About The New Age:
The New Age newspaper is a South African national daily newspaper, owned and operated by TNA Media (Pty) Ltd. TNA Media was established in June 2010 and the first publication of The New Age was on 6 December 2010.
Although when the paper was launched, the owners said that The New Age would specifically present a positive image of the South African ruling political party, the African National Congress (ANC), the paper’s current stated goal is to focus on the positive side of news, yet be critically constructive.
The newspaper covers news from South Africa’s nine provinces, along with national events, op-ed columns, politics, Africa and international news, sports, business, entertainment, lifestyle, science and technology. It costs R3.50.
The paper is printed in 24–32 full-colour pages in broadsheet format. It is printed in three separate locations.
Circulation and readership:
Currently, The New Age does not publish circulation figures, and its publication figures are not audited by the Audit Bureau of Circulations of South Africa, as most other South African newspapers are.
The newspaper’s own web site claims to have a daily print run of over 100,000 copies, although there have been accusations that up to 50,000 copies are returned to be pulped daily. Some 50,000 copies are sold on bulk subscription to South African parastatals.
According to the South African Audience Research Foundation’s official All Media Products Survey (AMPS), The New Age had a readership of about 39,000 in January–December 2011, about 87,000 in July–June 2011/2012, and about 107 000 in January–December 2012.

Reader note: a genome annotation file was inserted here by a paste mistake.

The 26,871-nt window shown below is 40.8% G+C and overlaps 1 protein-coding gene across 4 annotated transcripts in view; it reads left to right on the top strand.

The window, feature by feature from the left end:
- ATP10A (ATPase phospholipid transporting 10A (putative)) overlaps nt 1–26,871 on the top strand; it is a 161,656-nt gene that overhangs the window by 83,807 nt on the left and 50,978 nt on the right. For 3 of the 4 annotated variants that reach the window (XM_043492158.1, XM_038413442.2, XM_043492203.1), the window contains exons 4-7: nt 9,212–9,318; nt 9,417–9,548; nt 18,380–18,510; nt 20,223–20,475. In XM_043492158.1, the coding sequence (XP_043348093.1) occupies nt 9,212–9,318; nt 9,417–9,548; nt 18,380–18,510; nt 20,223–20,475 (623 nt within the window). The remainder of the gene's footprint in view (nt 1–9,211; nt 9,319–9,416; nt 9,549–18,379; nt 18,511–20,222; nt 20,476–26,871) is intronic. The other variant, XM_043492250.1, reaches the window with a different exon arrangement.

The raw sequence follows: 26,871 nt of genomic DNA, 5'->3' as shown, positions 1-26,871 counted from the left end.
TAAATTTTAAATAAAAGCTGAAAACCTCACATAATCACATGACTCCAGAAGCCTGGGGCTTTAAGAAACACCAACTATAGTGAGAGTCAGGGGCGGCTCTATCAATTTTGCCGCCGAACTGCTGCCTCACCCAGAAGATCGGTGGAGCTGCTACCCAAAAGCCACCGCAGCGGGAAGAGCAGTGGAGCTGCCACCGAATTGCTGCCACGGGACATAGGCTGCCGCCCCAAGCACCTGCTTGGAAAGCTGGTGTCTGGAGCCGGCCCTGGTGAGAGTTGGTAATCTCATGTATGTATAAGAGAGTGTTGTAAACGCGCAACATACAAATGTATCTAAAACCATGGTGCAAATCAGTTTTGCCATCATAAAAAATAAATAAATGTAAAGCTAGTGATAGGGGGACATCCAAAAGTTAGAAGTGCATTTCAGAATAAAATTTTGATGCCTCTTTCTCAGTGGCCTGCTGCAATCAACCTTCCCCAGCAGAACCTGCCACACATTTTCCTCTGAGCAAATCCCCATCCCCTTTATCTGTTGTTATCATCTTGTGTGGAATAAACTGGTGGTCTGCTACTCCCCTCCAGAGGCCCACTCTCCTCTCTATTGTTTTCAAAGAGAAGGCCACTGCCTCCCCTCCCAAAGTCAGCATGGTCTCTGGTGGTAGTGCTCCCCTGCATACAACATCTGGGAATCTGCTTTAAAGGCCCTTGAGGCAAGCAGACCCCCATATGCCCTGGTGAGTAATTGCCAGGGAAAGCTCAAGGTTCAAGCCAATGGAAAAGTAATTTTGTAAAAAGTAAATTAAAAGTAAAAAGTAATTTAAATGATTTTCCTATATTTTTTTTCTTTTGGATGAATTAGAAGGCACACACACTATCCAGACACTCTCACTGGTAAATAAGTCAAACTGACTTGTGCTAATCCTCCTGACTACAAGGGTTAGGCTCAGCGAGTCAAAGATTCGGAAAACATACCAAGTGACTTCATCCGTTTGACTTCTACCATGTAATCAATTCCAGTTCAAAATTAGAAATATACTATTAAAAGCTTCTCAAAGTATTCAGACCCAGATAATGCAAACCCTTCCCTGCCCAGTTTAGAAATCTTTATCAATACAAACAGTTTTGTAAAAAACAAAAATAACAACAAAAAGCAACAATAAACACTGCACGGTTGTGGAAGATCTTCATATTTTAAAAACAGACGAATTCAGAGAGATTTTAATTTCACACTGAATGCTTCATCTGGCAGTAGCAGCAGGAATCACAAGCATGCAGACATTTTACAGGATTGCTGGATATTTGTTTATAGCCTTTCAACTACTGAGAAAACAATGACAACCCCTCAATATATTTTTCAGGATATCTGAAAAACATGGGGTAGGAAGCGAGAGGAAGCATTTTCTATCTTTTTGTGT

The New Age is under the ownership of TNA Media, which is owned by the Gupta family. There has been some controversy about the closeness of members of the Gupta family to the President of South Africa, Jacob Zuma, and the resultant lack of impartiality in its reportings on the president and the ruling ANC Party.
In October 2012, the editorial cartoonist, Jeremy Nell (AKA JERM), was fired for editorial cartoons that contained “political judgements or statements.” Nell’s cartoons were frequently critical of the ANC and President Zuma.
In January 2013, it became known that “New Age Business Breakfasts” – platforms for prominent individuals – were being funded by public corporations such as Transnet (transport), Telkom (telecoms) and Eskom (electricity), for millions of Rands. In addition, the national broadcaster (SABC) broadcast the events at no cost. The government opposition leader Helen Zille subsequently withdrew from a scheduled briefing at one of these breakfasts, which The New Age reported on casting her in an unfavourable light. Complaints to the Press Ombudsman by the Democratic Alliance opposition party resulted in a front page apology to Zille and the Democratic Alliance on 31 May 2013 “for not asking them for comment on several important issues contained in two stories that we published earlier this year, and for headlines in one story that unjustifiably made her out to be a liar and a hypocrite”.
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The New Age